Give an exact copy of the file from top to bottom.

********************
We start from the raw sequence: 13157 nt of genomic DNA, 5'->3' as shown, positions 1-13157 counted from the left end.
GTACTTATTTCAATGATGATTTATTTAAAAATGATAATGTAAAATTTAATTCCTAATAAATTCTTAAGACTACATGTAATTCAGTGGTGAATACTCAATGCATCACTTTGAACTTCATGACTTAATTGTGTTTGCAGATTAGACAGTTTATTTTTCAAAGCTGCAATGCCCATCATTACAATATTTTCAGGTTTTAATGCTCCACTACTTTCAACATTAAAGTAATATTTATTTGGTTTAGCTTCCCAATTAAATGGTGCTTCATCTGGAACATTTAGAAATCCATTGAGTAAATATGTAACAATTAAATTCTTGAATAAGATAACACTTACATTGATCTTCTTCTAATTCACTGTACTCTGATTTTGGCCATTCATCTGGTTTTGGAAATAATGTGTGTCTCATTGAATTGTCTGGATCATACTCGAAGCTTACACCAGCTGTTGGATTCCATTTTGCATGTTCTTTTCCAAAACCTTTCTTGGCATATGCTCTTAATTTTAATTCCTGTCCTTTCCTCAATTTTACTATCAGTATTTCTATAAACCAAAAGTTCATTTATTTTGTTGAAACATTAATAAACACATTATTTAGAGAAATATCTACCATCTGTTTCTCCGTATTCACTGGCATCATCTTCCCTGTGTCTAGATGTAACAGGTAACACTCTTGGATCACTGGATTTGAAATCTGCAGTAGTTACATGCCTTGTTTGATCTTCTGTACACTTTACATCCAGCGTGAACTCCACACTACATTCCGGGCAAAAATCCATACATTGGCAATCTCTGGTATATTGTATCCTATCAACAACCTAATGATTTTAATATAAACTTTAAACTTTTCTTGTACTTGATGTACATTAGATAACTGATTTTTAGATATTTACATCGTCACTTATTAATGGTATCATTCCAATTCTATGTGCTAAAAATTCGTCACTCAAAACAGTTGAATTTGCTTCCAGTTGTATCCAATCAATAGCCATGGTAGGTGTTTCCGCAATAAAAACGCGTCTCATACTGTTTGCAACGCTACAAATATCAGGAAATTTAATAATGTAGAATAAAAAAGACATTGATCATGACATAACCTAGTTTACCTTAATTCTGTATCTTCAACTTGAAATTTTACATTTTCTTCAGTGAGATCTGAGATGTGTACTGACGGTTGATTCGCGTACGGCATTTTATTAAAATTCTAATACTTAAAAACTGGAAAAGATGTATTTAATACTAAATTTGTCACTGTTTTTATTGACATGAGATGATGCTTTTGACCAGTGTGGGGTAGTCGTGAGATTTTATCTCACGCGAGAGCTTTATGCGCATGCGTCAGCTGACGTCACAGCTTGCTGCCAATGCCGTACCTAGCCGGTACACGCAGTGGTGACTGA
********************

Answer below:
We start from the raw sequence: 13157 nt of genomic DNA, 5'->3' as shown, positions 1-13157 counted from the left end.
GTACTTATTTCAATGATGATTTATTTAAAAATGATAATGTAAAATTTAATTCCTAATAAATTCTTAAGACTACATGTAATTCAGTGGTGAATACTCAATGCATCACTTTGAACTTCATGACTTAATTGTGTTTGCAGATTAGACAGTTTATTTTTCAAAGCTGCAATGCCCATCATTACAATATTTTCAGGTTTTAATGCTCCACTACTTTCAACATTAAAGTAATATTTATTTGGTTTAGCTTCCCAATTAAATGGTGCTTCATCTGGAACATTTAGAAATCCATTGAGTAAATATGTAACAATTAAATTCTTGAATAAGATAACACTTACATTGATCTTCTTCTAATTCACTGTACTCTGATTTTGGCCATTCATCTGGTTTTGGAAATAATGTGTGTCTCATTGAATTGTCTGGATCATACTCGAAGCTTACACCAGCTGTTGGATTCCATTTTGCATGTTCTTTTCCAAAACCTTTCTTGGCATATGCTCTTAATTTTAATTCCTGTCCTTTCCTCAATTTTACTATCAGTATTTCTATAAACCAAAAGTTCATTTATTTTGTTGAAACATTAATAAACACATTATTTAGAGAAATATCTACCATCTGTTTCTCCGTATTCACTGGCATCATCTTCCCTGTGTCTAGATGTAACAGGTAACACTCTTGGATCACTGGATTTGAAATCTGCAGTAGTTACATGCCTTGTTTGATCTTCTGTACACTTTACATCCAGCGTGAACTCCACACTACATTCCGGGCAAAAATCCATACATTGGCAATCTCTGGTATATTGTATCCTATCAACAACCTAATGATTTTAATATAAACTTTAAACTTTTCTTGTACTTGATGTACATTAGATAACTGATTTTTAGATATTTACATCGTCACTTATTAATGGTATCATTCCAATTCTATGTGCTAAAAATTCGTCACTCAAAACAGTTGAATTTGCTTCCAGTTGTATCCAATCAATAGCCATGGTAGGTGTTTCCGCAATAAAAACGCGTCTCATACTGTTTGCAACGCTACAAATATCAGGAAATTTAATAATGTAGAATAAAAAAGACATTGATCATGACATAACCTAGTTTACCTTAATTCTGTATCTTCAACTTGAAATTTTACATTTTCTTCAGTGAGATCTGAGATGTGTACTGACGGTTGATTCGCGTACGGCATTTTATTAAAATTCTAATACTTAAAAACTGGAAAAGATGTATTTAATACTAAATTTGTCACTGTTTTTATTGACATGAGATGATGCTTTTGACCAGTGTGGGGTAGTCGTGAGATTTTATCTCACGCGAGAGCTTTATGCGCATGCGTCAGCTGACGTCACAGCTTGCTGCCAATGCCGTACCTAGCCGGTACACGCAGTGGTGACTGA